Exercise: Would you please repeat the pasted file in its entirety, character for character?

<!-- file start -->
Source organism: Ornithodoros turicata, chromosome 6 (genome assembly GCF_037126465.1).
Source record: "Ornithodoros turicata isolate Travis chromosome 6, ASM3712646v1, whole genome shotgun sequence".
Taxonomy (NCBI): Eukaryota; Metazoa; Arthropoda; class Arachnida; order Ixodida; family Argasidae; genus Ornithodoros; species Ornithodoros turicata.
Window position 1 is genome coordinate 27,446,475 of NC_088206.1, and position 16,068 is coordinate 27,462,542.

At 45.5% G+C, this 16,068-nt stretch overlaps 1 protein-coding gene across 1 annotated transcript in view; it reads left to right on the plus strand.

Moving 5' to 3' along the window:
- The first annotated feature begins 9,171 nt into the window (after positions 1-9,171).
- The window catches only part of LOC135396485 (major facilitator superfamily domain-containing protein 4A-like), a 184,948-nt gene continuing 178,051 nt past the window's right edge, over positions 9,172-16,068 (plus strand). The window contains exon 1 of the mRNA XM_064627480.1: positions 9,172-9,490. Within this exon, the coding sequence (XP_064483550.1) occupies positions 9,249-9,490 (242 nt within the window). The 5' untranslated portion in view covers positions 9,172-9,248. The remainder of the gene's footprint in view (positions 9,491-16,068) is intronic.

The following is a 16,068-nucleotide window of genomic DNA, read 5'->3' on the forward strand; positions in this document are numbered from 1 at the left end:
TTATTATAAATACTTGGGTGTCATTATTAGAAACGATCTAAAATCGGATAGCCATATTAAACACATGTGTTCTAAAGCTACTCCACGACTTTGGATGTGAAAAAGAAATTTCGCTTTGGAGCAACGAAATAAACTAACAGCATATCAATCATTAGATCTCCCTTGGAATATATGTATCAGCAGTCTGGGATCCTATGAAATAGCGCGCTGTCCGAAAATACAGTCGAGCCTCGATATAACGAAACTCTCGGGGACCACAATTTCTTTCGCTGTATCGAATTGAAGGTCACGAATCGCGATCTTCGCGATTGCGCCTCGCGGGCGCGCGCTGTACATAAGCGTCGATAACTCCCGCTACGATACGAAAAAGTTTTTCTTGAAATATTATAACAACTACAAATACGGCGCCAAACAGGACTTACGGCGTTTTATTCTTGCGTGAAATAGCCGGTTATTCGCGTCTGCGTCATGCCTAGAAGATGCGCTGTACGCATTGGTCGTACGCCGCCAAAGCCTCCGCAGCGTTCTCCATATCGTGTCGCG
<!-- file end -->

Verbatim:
Source organism: Ornithodoros turicata, chromosome 6 (genome assembly GCF_037126465.1).
Source record: "Ornithodoros turicata isolate Travis chromosome 6, ASM3712646v1, whole genome shotgun sequence".
Taxonomy (NCBI): Eukaryota; Metazoa; Arthropoda; class Arachnida; order Ixodida; family Argasidae; genus Ornithodoros; species Ornithodoros turicata.
Window position 1 is genome coordinate 27,446,475 of NC_088206.1, and position 16,068 is coordinate 27,462,542.

At 45.5% G+C, this 16,068-nt stretch overlaps 1 protein-coding gene across 1 annotated transcript in view; it reads left to right on the plus strand.

Moving 5' to 3' along the window:
- The first annotated feature begins 9,171 nt into the window (after positions 1-9,171).
- The window catches only part of LOC135396485 (major facilitator superfamily domain-containing protein 4A-like), a 184,948-nt gene continuing 178,051 nt past the window's right edge, over positions 9,172-16,068 (plus strand). The window contains exon 1 of the mRNA XM_064627480.1: positions 9,172-9,490. Within this exon, the coding sequence (XP_064483550.1) occupies positions 9,249-9,490 (242 nt within the window). The 5' untranslated portion in view covers positions 9,172-9,248. The remainder of the gene's footprint in view (positions 9,491-16,068) is intronic.

The following is a 16,068-nucleotide window of genomic DNA, read 5'->3' on the forward strand; positions in this document are numbered from 1 at the left end:
TTATTATAAATACTTGGGTGTCATTATTAGAAACGATCTAAAATCGGATAGCCATATTAAACACATGTGTTCTAAAGCTACTCCACGACTTTGGATGTGAAAAAGAAATTTCGCTTTGGAGCAACGAAATAAACTAACAGCATATCAATCATTAGATCTCCCTTGGAATATATGTATCAGCAGTCTGGGATCCTATGAAATAGCGCGCTGTCCGAAAATACAGTCGAGCCTCGATATAACGAAACTCTCGGGGACCACAATTTCTTTCGCTGTATCGAATTGAAGGTCACGAATCGCGATCTTCGCGATTGCGCCTCGCGGGCGCGCGCTGTACATAAGCGTCGATAACTCCCGCTACGATACGAAAAAGTTTTTCTTGAAATATTATAACAACTACAAATACGGCGCCAAACAGGACTTACGGCGTTTTATTCTTGCGTGAAATAGCCGGTTATTCGCGTCTGCGTCATGCCTAGAAGATGCGCTGTACGCATTGGTCGTACGCCGCCAAAGCCTCCGCAGCGTTCTCCATATCGTGTCGCG